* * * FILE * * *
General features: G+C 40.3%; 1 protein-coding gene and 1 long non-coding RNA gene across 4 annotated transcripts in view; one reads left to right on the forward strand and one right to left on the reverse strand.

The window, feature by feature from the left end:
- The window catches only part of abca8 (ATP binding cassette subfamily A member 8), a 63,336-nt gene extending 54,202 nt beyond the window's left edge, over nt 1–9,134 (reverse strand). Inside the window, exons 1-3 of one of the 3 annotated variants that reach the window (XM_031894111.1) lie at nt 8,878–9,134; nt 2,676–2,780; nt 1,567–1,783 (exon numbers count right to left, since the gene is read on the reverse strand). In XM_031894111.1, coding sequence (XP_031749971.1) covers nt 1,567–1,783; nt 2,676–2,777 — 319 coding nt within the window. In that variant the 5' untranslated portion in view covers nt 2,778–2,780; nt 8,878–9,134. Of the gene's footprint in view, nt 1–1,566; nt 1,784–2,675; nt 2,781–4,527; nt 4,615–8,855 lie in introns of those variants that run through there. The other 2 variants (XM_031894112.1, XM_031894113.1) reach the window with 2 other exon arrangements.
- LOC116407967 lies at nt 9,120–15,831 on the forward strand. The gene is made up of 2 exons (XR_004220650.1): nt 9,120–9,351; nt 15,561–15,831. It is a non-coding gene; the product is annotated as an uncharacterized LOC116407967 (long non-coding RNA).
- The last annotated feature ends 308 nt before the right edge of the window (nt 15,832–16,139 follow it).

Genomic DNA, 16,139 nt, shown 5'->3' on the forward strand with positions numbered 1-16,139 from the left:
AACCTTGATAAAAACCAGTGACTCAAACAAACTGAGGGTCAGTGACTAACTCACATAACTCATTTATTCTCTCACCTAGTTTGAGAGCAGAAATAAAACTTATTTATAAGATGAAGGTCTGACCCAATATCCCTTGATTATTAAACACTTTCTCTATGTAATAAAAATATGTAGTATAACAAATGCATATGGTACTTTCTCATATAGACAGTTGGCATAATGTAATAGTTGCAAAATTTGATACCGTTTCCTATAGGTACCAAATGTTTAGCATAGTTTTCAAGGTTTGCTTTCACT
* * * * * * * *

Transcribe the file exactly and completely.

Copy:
General features: G+C 40.3%; 1 protein-coding gene and 1 long non-coding RNA gene across 4 annotated transcripts in view; one reads left to right on the forward strand and one right to left on the reverse strand.

The window, feature by feature from the left end:
- The window catches only part of abca8 (ATP binding cassette subfamily A member 8), a 63,336-nt gene extending 54,202 nt beyond the window's left edge, over nt 1–9,134 (reverse strand). Inside the window, exons 1-3 of one of the 3 annotated variants that reach the window (XM_031894111.1) lie at nt 8,878–9,134; nt 2,676–2,780; nt 1,567–1,783 (exon numbers count right to left, since the gene is read on the reverse strand). In XM_031894111.1, coding sequence (XP_031749971.1) covers nt 1,567–1,783; nt 2,676–2,777 — 319 coding nt within the window. In that variant the 5' untranslated portion in view covers nt 2,778–2,780; nt 8,878–9,134. Of the gene's footprint in view, nt 1–1,566; nt 1,784–2,675; nt 2,781–4,527; nt 4,615–8,855 lie in introns of those variants that run through there. The other 2 variants (XM_031894112.1, XM_031894113.1) reach the window with 2 other exon arrangements.
- LOC116407967 lies at nt 9,120–15,831 on the forward strand. The gene is made up of 2 exons (XR_004220650.1): nt 9,120–9,351; nt 15,561–15,831. It is a non-coding gene; the product is annotated as an uncharacterized LOC116407967 (long non-coding RNA).
- The last annotated feature ends 308 nt before the right edge of the window (nt 15,832–16,139 follow it).

Genomic DNA, 16,139 nt, shown 5'->3' on the forward strand with positions numbered 1-16,139 from the left:
AACCTTGATAAAAACCAGTGACTCAAACAAACTGAGGGTCAGTGACTAACTCACATAACTCATTTATTCTCTCACCTAGTTTGAGAGCAGAAATAAAACTTATTTATAAGATGAAGGTCTGACCCAATATCCCTTGATTATTAAACACTTTCTCTATGTAATAAAAATATGTAGTATAACAAATGCATATGGTACTTTCTCATATAGACAGTTGGCATAATGTAATAGTTGCAAAATTTGATACCGTTTCCTATAGGTACCAAATGTTTAGCATAGTTTTCAAGGTTTGCTTTCACT